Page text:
SAS Airline announces shake-up after multi-billion kroner loss

Lena Hunter
February 23rd, 2022

This article is more than 1 year old.

The Danish-owned flight company promised a “complete transformation”, slashing costs, selling shares and inventing a whole new type of aviation fuel. Are they overstretching?

On Tuesday morning, the airline SAS – in which the Swedish and Danish states own 14.82 and 14.24 percent respective stakes – announced a 1.7 billion kroner loss for the period from November 2021 to January 2022.

The company has presented an ambitious plan dubbed ‘SAS Forward’ to reverse the trend.

A “complete transformation”
“If no fundamental changes are made, SAS will quickly deplete its financial reserves. Therefore, we will proactively implement a complete business transformation of our network, fleet, agreements and other cost structures,” read the airline’s public statement.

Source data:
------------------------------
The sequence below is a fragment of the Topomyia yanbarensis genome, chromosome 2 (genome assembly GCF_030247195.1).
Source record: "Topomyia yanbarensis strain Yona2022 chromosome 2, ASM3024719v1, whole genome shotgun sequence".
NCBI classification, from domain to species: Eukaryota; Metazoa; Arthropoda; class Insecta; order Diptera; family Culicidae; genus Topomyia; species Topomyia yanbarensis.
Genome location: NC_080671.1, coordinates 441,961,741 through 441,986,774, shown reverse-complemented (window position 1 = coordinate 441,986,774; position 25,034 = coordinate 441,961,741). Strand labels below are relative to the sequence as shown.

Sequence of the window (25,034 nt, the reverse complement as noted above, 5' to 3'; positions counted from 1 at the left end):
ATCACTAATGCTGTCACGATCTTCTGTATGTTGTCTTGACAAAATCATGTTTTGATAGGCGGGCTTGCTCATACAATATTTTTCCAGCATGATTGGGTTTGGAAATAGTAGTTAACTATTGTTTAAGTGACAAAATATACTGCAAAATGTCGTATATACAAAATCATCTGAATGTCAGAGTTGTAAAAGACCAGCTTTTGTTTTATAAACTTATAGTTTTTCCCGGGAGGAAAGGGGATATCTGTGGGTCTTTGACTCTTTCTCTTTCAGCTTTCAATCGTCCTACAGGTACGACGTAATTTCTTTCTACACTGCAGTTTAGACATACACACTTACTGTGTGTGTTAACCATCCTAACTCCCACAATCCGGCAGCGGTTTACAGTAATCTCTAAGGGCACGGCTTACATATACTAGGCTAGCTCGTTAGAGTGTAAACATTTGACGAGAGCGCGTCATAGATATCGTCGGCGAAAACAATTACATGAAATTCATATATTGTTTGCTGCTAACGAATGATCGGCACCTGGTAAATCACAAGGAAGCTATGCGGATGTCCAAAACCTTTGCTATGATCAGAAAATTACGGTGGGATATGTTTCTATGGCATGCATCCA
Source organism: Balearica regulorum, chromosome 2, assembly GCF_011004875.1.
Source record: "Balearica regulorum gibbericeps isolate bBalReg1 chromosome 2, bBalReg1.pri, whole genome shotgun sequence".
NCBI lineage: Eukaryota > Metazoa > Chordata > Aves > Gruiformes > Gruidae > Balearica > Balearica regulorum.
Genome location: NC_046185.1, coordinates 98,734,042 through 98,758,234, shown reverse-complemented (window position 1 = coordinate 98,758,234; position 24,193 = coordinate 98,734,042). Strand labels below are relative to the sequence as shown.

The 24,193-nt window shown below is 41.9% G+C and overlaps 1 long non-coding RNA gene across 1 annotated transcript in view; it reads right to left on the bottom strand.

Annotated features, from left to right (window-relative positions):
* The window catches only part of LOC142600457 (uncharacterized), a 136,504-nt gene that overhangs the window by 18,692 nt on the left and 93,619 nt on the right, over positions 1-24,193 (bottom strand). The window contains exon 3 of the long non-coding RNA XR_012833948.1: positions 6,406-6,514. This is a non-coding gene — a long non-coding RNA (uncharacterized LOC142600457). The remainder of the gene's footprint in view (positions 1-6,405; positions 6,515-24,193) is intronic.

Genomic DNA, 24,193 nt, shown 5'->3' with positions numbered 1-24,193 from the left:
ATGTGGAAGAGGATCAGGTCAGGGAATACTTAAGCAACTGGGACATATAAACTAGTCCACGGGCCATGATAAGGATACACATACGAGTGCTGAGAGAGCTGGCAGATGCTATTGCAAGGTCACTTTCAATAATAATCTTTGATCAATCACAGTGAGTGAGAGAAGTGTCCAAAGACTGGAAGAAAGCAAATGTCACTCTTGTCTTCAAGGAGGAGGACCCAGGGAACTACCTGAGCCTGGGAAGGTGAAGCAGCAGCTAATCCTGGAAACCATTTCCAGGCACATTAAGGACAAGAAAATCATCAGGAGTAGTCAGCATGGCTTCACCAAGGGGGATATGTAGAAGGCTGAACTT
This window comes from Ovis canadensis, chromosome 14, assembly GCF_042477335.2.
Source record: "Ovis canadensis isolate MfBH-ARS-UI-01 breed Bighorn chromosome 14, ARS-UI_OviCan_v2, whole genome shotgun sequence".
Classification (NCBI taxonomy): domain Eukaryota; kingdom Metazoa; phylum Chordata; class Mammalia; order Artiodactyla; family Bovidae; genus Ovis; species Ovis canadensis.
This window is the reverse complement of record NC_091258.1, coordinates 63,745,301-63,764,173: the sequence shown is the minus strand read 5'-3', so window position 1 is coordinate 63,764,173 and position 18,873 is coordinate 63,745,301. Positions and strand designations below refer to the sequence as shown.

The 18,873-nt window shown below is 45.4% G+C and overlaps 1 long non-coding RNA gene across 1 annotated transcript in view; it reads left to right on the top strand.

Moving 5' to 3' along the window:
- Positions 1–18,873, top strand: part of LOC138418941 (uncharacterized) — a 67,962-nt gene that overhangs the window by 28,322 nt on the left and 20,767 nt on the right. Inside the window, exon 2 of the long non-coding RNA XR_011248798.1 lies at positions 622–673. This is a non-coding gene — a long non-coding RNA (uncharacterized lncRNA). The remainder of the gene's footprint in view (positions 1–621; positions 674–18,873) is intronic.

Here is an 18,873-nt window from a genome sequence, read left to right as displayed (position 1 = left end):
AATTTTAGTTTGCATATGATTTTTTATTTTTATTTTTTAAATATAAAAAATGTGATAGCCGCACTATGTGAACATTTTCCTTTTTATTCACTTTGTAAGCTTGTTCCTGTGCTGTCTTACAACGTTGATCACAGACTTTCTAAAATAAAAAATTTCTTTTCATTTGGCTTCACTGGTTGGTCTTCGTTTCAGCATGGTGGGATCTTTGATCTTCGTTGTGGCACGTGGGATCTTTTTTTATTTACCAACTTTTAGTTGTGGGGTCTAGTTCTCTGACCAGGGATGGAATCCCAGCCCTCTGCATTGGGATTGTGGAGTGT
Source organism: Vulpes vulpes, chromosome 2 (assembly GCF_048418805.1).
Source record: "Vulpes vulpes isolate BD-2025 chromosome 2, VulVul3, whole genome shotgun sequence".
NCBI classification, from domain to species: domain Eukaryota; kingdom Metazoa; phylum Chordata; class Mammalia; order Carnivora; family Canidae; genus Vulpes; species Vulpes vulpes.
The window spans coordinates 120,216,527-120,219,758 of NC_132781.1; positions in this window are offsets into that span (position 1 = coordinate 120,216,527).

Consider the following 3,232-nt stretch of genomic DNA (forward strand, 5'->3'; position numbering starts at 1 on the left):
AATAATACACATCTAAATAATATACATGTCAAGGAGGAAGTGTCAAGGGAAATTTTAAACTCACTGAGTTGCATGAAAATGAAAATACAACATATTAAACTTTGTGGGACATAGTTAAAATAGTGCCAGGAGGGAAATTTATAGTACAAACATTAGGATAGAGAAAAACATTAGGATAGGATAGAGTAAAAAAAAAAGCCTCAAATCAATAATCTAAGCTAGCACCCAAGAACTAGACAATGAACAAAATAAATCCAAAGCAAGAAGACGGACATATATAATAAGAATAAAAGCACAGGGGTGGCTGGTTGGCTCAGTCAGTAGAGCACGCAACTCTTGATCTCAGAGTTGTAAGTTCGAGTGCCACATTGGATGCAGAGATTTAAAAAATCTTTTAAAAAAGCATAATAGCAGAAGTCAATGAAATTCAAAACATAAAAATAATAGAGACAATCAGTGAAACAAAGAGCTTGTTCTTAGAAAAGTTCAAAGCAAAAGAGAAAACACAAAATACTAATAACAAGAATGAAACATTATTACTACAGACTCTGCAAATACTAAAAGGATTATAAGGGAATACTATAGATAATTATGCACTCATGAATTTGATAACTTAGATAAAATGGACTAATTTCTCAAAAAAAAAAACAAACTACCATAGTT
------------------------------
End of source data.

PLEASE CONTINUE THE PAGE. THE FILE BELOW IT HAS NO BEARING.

SAS has pledged to cut annual expenditure by 5.2 billion kroner, while raising new capital. That means converting company debt into shares, according to Simon Pauck Hansen, the head of SAS Denmark.

‘SAS Forward’ aims to position SAS as a “leader in sustainable aviation”, Hansen elaborated. So, together with fuel giants Vattenfall and Shell, along with Swedish carbon-recycling company LanzaTech, the airline will “investigate the production of the world’s first synthetic aviation fuel”.

… or a scrambling recovery
Like most airlines, SAS saw its profits tank during the pandemic. With its slew of routes between business hubs in the Nordics, wider Europe and America, the decrease in business travellers caused more financial harm than the fall in tourist numbers.

Compounding SAS’s woes have been the multitude of strikes and internal employee conflicts, as well as the eyewatering price of aviation fuel, which has skyrocketed by 174 percent.

A final bad omen: the ‘SAS Forward’ announcement comes a week after equity experts at Norwegian investment bank DNB Markets voiced concerns that SAS could face bankruptcy without a company-wide restructure.


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